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New Zealand introduces interest deductibility concession for build-to-rent property developments

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Greg Neill and Young-chan Jung of Russell McVeagh analyse New Zealand’s plans to encourage build-to-rent property developments via a series of new tax measures.

New Zealand's Parliament recently relaxed restrictions on the tax deductibility of interest costs for build-to-rent (BTR) property developments. A concession has been introduced for BTR developments under New Zealand's income tax rules that limit interest deductions for residential property investment. The change was enacted by the Taxation (Annual Rates for 2022-23, Platform Economy, and Remedial Matters) Act 2023 (Tax Amendment Act) on March 31 2023, establishing BTR as a specific and recognised asset class for New Zealand income tax purposes.

What is BTR?

Broadly, BTR assets are large residential developments that comprise several dwellings to be held long-term for rental investment rather than for sale on completion. The developments are professionally managed and usually owned by a single institutional investor. BTR assets offer tenants the security of long-term leases (generally with tenant favourable break rights) and often include additional shared amenities (for example, co-working facilities, gymnasiums, or event venues).

To qualify as BTR land for the purposes of New Zealand's Income Tax Act 2007 (ITA), a BTR development must:

  • Comprise 20 or more dwellings to be used for residential tenancies;

  • Offer tenants a fixed-term tenancy of not less than 10 years;

  • Allow the tenant to personalise the dwelling to a certain extent with the consent of the landlord and in accordance with residential tenancy laws;

  • Provide that the tenant may terminate on 56 days’ notice;

  • Not include land that at any time after first meeting the above requirements, fails to meet the above requirements; and

  • Be registered with the Ministry of Housing and Urban Development, which is responsible for maintaining a register of BTR land.

The BTR sector is significant in many overseas jurisdictions, and many developers and investors have increasingly been looking to invest in this space in New Zealand. Having regard to the current housing crisis across the country, research from Property Council New Zealand indicates that New Zealand could deliver over 25,000 BTR homes in the next decade if the right policy settings are adopted.

There have, however, been a number of domestic policy settings, particularly from a tax perspective, which have affected the feasibility of BTR developments. The Tax Amendment Act addresses one of these key policy issues.

Interest deduction limitation rules

The Tax Amendment Act provides that BTR land is exempted from New Zealand's interest limitation rules for residential properties under the ITA in perpetuity. The interest limitation rules disallow claiming deductions for interest in relation to residential property acquired on or after March 27 2021 (subject to exclusions), and also provide for the phasing out of interest deductions for residential property acquired prior to March 27 2021.

BTR has been added to the list of "exempted residential land" in Schedule 15 of the ITA. This exemption allows investors to deduct (from their taxable income) interest on loans relating to BTR assets, for as long as that interest has a sufficient nexus with the income derived from those assets. The exemption is retrospective from the date the interest limitation rules took effect on October 1 2021.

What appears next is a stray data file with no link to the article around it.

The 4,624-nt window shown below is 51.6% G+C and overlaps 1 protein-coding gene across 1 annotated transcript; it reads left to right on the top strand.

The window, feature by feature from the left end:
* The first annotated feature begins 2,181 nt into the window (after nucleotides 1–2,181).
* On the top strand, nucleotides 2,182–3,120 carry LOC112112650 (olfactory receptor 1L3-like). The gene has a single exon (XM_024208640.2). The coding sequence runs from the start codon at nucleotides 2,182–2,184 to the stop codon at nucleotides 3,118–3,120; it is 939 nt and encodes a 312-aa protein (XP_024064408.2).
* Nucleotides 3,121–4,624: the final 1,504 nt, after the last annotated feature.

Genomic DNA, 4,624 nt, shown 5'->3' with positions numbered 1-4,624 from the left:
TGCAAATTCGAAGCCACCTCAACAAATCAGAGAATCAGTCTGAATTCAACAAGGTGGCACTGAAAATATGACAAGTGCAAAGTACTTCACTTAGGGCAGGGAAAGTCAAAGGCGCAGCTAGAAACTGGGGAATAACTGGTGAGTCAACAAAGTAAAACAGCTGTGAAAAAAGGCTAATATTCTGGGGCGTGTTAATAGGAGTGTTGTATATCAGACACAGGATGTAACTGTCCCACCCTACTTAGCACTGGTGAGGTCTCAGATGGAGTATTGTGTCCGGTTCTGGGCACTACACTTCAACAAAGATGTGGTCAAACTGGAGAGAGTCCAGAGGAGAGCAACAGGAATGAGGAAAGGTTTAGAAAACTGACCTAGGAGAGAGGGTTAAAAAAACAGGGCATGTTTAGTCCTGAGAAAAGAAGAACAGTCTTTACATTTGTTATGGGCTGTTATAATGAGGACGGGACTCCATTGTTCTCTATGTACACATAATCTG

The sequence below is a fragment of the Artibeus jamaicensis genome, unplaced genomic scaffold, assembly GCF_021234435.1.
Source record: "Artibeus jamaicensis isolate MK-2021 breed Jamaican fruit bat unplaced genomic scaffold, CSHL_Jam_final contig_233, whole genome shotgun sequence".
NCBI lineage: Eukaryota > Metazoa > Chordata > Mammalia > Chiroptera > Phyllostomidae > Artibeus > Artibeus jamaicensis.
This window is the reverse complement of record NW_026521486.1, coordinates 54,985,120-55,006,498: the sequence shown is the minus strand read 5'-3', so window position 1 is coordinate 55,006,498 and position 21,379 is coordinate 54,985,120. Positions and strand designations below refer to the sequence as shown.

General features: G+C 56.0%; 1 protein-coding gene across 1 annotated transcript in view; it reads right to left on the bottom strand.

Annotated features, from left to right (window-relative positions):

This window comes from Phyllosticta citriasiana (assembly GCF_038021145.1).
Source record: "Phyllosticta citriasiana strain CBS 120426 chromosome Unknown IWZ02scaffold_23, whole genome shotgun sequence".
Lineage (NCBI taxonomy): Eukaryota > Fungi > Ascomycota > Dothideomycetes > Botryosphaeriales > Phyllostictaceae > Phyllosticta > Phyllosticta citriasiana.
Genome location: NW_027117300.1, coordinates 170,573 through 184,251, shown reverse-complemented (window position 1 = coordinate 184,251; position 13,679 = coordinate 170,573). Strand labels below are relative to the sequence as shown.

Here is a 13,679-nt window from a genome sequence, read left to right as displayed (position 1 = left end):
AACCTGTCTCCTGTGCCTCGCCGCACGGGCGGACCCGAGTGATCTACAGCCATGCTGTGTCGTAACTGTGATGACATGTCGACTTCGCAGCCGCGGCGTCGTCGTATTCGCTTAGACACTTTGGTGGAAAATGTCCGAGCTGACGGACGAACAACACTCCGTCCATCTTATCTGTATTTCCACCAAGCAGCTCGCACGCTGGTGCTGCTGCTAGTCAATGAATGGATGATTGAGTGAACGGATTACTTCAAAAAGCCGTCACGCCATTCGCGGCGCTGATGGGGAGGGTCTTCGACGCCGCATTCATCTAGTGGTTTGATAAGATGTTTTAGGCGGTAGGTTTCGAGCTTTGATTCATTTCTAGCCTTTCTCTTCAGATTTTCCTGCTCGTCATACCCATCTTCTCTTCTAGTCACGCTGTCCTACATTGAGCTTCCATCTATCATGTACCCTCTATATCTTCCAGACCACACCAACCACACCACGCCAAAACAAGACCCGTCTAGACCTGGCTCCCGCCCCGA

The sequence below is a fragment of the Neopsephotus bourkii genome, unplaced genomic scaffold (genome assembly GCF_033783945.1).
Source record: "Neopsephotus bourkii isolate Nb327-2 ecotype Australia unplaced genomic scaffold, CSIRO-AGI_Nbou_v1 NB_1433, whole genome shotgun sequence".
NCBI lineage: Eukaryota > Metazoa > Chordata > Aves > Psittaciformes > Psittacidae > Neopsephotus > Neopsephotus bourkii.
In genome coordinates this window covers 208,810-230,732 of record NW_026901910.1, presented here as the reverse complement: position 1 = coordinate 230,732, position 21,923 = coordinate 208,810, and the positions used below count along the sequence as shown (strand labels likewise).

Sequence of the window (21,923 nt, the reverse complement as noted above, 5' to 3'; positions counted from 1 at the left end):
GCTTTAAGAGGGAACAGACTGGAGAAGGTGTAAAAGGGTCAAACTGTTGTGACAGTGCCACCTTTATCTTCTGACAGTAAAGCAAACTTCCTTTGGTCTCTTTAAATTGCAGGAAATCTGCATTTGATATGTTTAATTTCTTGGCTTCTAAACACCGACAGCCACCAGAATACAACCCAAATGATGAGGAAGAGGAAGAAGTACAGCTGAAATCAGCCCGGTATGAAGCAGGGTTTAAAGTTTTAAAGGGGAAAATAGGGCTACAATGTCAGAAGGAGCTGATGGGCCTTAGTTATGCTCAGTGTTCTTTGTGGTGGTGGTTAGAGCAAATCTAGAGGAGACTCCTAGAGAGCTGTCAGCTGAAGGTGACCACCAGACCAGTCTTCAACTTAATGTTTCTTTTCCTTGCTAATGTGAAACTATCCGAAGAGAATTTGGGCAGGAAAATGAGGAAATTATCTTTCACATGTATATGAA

Further issues for BTR

While the position regarding interest deductibility is a positive step for BTR developments, the Tax Amendment Act does not address all the current legal and economic barriers to BTR in New Zealand.

Residential building owners are effectively not entitled to claim depreciation deductions from their taxable income (as opposed to the owners of non-residential buildings who are able to claim depreciation deductions of either 1.5% or 2% per annum depending on the tax depreciation method adopted). Consequently, the owner of a BTR development will not enjoy the depreciation deductions that the owner of a "non-residential building" is entitled to. Comparable types of accommodation to BTR such as student accommodation and retirement villages are generally treated as non-residential buildings for depreciation purposes.

Residential accommodation is an exempt supply of services for the purposes of the Goods and Services Tax Act 1985. Consequently, residential landlords are generally unable to recover GST input credits for expenses incurred in respect of residential developments. The inability to recover GST during the development stage materially reduces the economic feasibility of a BTR development. It also creates a disadvantage in a situation where an otherwise identical asset is developed for the purposes of selling the individual dwellings.

New Zealand's National Party, currently in opposition, introduced the "Boost Build to Rent Housing Bill" in March 2023. National's proposal seeks to address the depreciation issues by amending the ITA to permit "BTR developments" to claim depreciation deductions for income tax purposes like non-residential buildings. The proposal also seeks to align the treatment of "BTR developments" with student accommodation and retirement villages for the purposes of New Zealand's overseas investment regime, and to streamline the consent process for BTR under that regime.

Neither the Tax Amendment Act nor National's proposal address GST recoverability, although it is expected that the GST issue will be considered from a tax policy perspective soon, following the general election in October 2023.

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